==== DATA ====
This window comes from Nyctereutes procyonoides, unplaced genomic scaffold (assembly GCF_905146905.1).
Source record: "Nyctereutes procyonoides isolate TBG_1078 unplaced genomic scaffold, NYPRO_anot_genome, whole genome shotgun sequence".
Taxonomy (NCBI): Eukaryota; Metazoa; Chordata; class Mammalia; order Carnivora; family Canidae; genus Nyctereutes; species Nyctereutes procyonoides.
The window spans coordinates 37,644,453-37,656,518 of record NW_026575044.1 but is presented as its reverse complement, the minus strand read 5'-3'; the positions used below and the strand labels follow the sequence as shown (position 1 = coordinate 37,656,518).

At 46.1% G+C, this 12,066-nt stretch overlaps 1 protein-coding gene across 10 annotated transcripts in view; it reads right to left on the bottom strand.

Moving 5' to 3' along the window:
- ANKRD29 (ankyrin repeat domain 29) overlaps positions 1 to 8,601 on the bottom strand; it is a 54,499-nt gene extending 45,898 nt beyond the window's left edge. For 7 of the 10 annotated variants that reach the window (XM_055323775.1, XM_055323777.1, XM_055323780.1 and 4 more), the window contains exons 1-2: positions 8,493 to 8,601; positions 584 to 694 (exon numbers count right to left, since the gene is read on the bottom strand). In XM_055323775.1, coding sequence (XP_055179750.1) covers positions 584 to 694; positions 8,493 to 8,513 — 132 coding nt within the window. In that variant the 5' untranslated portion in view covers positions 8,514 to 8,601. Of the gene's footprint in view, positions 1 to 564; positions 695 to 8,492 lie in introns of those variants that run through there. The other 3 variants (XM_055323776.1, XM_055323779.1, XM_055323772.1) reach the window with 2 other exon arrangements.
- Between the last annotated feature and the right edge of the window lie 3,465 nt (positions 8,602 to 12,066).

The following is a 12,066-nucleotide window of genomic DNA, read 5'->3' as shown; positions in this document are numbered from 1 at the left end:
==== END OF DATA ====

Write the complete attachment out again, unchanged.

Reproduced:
This window comes from Nyctereutes procyonoides, unplaced genomic scaffold (assembly GCF_905146905.1).
Source record: "Nyctereutes procyonoides isolate TBG_1078 unplaced genomic scaffold, NYPRO_anot_genome, whole genome shotgun sequence".
Taxonomy (NCBI): Eukaryota; Metazoa; Chordata; class Mammalia; order Carnivora; family Canidae; genus Nyctereutes; species Nyctereutes procyonoides.
The window spans coordinates 37,644,453-37,656,518 of record NW_026575044.1 but is presented as its reverse complement, the minus strand read 5'-3'; the positions used below and the strand labels follow the sequence as shown (position 1 = coordinate 37,656,518).

At 46.1% G+C, this 12,066-nt stretch overlaps 1 protein-coding gene across 10 annotated transcripts in view; it reads right to left on the bottom strand.

Moving 5' to 3' along the window:
- ANKRD29 (ankyrin repeat domain 29) overlaps positions 1 to 8,601 on the bottom strand; it is a 54,499-nt gene extending 45,898 nt beyond the window's left edge. For 7 of the 10 annotated variants that reach the window (XM_055323775.1, XM_055323777.1, XM_055323780.1 and 4 more), the window contains exons 1-2: positions 8,493 to 8,601; positions 584 to 694 (exon numbers count right to left, since the gene is read on the bottom strand). In XM_055323775.1, coding sequence (XP_055179750.1) covers positions 584 to 694; positions 8,493 to 8,513 — 132 coding nt within the window. In that variant the 5' untranslated portion in view covers positions 8,514 to 8,601. Of the gene's footprint in view, positions 1 to 564; positions 695 to 8,492 lie in introns of those variants that run through there. The other 3 variants (XM_055323776.1, XM_055323779.1, XM_055323772.1) reach the window with 2 other exon arrangements.
- Between the last annotated feature and the right edge of the window lie 3,465 nt (positions 8,602 to 12,066).

The following is a 12,066-nucleotide window of genomic DNA, read 5'->3' as shown; positions in this document are numbered from 1 at the left end: